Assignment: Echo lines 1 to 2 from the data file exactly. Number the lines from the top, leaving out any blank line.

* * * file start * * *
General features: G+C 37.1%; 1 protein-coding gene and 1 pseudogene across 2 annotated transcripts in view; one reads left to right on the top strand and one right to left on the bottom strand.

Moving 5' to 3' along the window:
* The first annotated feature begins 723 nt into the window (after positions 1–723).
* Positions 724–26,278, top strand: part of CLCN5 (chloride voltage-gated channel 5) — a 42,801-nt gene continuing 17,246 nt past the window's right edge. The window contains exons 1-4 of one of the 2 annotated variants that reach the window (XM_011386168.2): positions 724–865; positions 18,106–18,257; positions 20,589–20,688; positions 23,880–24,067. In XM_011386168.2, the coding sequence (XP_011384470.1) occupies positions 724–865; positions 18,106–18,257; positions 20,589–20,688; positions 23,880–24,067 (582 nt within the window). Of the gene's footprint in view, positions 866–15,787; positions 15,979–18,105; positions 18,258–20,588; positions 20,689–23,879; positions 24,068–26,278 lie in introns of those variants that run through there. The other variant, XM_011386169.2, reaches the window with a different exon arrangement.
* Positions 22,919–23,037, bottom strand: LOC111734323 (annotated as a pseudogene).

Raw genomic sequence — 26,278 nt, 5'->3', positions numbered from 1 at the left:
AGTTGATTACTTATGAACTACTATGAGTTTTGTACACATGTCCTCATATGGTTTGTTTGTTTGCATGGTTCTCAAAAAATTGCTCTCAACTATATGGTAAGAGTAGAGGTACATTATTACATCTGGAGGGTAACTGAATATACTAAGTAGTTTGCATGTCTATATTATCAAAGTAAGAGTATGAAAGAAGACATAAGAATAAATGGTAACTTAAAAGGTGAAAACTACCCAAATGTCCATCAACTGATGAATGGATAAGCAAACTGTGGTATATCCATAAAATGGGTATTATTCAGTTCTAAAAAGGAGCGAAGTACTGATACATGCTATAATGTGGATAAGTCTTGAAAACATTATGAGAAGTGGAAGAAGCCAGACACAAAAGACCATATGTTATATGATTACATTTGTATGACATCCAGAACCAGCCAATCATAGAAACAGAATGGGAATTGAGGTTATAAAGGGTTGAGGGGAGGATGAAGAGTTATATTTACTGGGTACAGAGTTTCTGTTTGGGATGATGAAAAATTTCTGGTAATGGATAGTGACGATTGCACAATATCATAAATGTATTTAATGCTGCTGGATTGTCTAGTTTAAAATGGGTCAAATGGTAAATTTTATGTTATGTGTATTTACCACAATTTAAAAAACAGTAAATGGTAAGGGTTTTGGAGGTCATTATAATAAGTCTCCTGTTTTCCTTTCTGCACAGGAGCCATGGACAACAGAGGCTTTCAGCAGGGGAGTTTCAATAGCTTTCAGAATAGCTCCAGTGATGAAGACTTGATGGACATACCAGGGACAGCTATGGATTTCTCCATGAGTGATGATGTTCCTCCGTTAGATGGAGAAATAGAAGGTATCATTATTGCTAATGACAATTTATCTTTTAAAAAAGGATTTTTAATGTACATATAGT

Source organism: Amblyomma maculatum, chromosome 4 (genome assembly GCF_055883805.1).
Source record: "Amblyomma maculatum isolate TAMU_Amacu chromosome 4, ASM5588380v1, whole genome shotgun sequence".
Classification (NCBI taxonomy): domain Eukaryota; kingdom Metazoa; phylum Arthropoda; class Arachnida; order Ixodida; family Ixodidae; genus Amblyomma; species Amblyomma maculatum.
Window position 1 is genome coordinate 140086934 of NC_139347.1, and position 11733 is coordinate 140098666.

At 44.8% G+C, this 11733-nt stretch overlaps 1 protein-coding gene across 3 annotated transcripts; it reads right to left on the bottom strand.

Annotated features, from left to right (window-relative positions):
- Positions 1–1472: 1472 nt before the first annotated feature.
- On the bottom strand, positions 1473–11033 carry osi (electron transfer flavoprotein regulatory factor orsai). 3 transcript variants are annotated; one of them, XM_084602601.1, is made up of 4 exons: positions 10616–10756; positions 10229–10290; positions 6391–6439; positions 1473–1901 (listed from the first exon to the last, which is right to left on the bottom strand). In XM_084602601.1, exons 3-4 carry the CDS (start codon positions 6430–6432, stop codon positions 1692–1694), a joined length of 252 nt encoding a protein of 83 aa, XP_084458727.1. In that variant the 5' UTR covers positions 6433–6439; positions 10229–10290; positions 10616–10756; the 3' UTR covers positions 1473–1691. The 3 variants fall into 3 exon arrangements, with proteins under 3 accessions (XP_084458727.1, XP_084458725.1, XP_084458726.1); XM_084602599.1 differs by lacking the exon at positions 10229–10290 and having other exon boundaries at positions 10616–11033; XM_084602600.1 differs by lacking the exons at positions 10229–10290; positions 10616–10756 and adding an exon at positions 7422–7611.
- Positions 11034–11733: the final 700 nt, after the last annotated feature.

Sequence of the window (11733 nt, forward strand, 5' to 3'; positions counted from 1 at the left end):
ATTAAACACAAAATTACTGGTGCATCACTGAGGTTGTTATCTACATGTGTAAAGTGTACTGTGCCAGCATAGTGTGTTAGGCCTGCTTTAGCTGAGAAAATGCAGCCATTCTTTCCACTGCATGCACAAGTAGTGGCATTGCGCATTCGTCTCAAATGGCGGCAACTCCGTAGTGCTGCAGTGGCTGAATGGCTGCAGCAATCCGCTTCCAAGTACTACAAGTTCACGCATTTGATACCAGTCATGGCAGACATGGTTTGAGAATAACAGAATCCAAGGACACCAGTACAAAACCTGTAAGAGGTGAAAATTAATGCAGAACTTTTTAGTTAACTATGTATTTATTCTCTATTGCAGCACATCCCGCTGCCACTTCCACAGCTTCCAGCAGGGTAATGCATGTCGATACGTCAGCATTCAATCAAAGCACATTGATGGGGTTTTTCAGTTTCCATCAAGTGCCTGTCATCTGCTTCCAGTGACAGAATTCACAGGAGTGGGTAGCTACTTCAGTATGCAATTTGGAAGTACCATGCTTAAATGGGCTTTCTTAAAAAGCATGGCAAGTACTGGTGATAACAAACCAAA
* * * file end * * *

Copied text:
General features: G+C 37.1%; 1 protein-coding gene and 1 pseudogene across 2 annotated transcripts in view; one reads left to right on the top strand and one right to left on the bottom strand.

Moving 5' to 3' along the window: